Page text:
A Comic Fan’s Review of Daredevil Season Two

Daredevil Season 2 on Netflix

In most cases of binge consumption, there is a necessity to purge the superfluous – something that simply does not apply when it comes to Marvel’s Daredevil on Netflix. Though I’m not sure I would (or could) have been in danger of an overdose, there are certainly very serious withdrawal symptoms surfacing on day one of having no new episodes to watch…

A Brief Recap of Season One
The first season of Daredevil served several important purposes which can be easily overlooked. Other than the obvious origin stories for both the titular character (portrayed by Charlie Cox) and his foremost adversary Kingpin (Vincent D’Onofrio), it also serves to introduce avid fans and new viewers alike to the on-screen world of “Marvel Knights” – the darker, more adult-themed side of Marvel Comics. Unbeknownst to most viewers when the series started (or in many cases even by the end of the first season), it’s also the first chapter in what will become The Defenders; a team comprised of Daredevil, Jessica Jones, Luke Cage, and Iron Fist.

We enjoyed easter eggs throughout Daredevil’s first season, such as mentions of the attack on New York (a reference to the events of the first Avengers movie), helping connect this series to the entire Marvel Cinematic universe while simultaneously allowing for a narrower focus in setting (and a darker tone overall). Otherwise, it stood confidently with its own mythos and presented the conflict between hero and villain in a well-crafted, self-contained story. We watch a man no longer able to stand idly by take on the injustices within his neighbourhood of Hell’s Kitchen in New York City. He evolves from a man wearing black beating on thugs, to an armoured vigilante taking on the upper echelon of organized crime in a perfect rendition of Frank Miller’s run on “Daredevil: The Man Without Fear”. The tone is eerily similar to that of “Batman: Begins” which makes a lot of sense – it is itself the on-screen version of Frank Miller’s “Batman: Year One” story.

Season Two
Daredevil’s second season builds on season one without a sense of Deja Vu. Perhaps Netflix is to thank for the lack of flashbacks or “previously on” scenes (either at the start or nestled within); the show makes no attempt to reintroduce you to characters or ongoing plots. I suspect having no commercials, and no need to wait a week (or more) for the next episode, lends itself very well to allowing the character-driven story to play out naturally; with conviction, and without pandering to the short attention span of most channel-surfer types. In other words, it stands on it’s own merits and doesn’t spoon-feed the audience.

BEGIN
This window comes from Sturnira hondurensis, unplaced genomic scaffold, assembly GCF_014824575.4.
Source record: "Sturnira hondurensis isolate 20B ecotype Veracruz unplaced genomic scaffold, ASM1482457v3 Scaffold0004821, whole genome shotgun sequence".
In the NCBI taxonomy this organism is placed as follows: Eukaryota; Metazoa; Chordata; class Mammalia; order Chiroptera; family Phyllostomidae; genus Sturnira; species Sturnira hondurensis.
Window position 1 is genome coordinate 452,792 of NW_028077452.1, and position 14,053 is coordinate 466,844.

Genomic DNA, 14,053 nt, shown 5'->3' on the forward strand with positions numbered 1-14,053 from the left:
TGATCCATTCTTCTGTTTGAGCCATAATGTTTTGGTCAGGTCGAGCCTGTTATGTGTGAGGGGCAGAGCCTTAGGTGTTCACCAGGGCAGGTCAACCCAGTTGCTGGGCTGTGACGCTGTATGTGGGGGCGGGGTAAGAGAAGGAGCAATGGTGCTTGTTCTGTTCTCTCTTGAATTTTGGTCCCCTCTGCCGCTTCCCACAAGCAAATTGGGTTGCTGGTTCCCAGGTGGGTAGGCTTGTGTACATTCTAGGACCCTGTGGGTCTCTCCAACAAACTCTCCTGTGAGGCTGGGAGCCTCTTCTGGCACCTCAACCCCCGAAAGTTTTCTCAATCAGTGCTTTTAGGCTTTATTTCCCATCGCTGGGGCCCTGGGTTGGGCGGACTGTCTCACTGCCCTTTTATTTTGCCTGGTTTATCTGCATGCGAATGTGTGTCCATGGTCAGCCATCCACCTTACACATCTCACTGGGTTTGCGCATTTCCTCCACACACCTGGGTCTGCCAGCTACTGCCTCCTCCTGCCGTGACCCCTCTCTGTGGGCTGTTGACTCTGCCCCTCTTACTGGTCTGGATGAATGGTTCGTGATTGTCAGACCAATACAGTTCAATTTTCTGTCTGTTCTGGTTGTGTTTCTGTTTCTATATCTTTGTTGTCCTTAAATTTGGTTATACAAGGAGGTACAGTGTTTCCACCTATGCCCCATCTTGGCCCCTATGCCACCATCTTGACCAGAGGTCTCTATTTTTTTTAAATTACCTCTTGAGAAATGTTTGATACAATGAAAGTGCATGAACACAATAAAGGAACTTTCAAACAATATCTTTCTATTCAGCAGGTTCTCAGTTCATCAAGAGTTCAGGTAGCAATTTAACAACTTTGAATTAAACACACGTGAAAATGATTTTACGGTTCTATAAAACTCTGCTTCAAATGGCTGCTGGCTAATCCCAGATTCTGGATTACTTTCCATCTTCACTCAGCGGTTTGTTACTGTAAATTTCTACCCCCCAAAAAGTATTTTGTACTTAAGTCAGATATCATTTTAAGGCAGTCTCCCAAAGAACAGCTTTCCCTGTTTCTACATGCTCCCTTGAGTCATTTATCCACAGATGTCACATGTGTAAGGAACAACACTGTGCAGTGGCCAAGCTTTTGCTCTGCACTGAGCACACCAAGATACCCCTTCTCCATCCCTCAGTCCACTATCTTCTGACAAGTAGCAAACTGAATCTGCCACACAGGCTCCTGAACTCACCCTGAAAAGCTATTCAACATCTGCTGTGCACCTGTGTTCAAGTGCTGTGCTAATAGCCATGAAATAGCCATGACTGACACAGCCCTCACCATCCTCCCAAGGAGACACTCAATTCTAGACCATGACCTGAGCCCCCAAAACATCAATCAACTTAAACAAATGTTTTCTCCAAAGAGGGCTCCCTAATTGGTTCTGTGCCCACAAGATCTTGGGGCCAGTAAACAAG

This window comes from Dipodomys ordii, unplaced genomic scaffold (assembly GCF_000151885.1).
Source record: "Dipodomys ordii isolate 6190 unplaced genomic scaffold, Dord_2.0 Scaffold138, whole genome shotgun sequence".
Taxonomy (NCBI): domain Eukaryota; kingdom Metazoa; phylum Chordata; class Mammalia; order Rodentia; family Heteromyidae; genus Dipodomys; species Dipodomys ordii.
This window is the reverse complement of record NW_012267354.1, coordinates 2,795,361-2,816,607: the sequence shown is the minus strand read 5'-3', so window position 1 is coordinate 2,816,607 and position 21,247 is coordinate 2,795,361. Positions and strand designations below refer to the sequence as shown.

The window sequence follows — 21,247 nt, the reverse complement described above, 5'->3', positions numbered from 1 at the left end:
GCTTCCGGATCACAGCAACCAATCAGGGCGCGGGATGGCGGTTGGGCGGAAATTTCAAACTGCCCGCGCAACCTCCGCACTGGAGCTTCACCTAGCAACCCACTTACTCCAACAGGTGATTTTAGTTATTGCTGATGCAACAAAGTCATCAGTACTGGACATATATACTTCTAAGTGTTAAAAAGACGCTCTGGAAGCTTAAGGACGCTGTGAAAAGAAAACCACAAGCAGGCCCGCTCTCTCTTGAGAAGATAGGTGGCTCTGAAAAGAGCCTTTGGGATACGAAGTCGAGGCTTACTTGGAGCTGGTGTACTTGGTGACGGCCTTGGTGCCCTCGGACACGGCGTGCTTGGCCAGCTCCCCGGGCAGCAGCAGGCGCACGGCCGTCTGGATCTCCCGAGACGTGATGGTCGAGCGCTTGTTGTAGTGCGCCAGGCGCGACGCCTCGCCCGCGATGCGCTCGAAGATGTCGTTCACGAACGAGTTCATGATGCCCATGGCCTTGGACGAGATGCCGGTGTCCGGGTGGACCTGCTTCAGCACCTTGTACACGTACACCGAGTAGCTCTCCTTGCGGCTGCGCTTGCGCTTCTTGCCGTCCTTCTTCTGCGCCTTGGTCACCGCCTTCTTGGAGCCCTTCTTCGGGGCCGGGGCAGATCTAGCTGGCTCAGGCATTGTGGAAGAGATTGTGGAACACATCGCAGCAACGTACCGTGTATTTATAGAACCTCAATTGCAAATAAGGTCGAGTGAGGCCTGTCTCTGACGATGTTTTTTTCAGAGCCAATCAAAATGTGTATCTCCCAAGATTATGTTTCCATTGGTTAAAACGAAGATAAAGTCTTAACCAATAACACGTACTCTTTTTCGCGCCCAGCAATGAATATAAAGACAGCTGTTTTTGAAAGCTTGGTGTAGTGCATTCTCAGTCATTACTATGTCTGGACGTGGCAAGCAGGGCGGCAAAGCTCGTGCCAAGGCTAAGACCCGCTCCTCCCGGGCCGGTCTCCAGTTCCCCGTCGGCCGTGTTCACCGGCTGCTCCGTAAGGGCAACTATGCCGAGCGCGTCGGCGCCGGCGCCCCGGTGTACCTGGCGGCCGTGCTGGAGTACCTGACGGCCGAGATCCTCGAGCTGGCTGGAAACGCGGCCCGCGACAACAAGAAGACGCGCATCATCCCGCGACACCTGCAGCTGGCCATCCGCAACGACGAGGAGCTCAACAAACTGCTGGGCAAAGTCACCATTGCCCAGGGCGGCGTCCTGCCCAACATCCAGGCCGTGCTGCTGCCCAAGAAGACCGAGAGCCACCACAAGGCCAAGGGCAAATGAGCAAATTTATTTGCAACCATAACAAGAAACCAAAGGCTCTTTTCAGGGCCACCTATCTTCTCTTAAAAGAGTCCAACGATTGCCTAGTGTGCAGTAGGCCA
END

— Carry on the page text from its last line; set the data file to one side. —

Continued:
This season introduces us to fan favourite anti-hero The Punisher (Jon Bernthal), as well as the deadly assassin Elektra (Elodie Yung). Their stories are expertly woven into the rich tapestry of Daredevil’s, and remain quite close to their comic book counterparts. The actors do such a great job of portraying the more subtle aspects of these characters that spin-off series of their own would hardly be a surprise (rather a welcome addition to the growing army of Marvel Netflix series)!

Where the plot for season one was almost strictly related to organized crime, season two continues to explore that seedy underbelly, while simultaneously branching out to delve deeper into the ancient (criminal? evil at least) order known as The Hand which we’d caught a glipse of in season one. Ninjas with seemingly no heartbeat for our hero to hear, they pose a much greater threat than the usual thugs and gangsters; not only because of their elusiveness, but their fighting prowess as well.

The quality of this show is, simply put, astounding. Gripping sub-plots, iconic imagery straight from the comic book page, and enticing characters brought to life perfectly by a very talented cast (let alone the cliff-hanger endings to most episodes) will have you glued to your couch from start to finish. I know fans of the comic book are pleased, and the public reaction proves many new fans are made every day. The only truly heartbreaking aspect to the entire series is running out of new episodes to watch!

Posted by 2016-03-23 Category: Opinion Tagged: , , , , , , , , , , , , , , , , ,

About jarrett

I got into Uncanny X-men and Batman pretty young and branched out into other comics from there. Currently reading the same titles, other related X-titles, and Adventure Time. Podcast host, musician, recording engineer, and site admin. Check out my SoundCloud at https://soundcloud.com/static-31 and follow me @JarrettHeale on Twitter!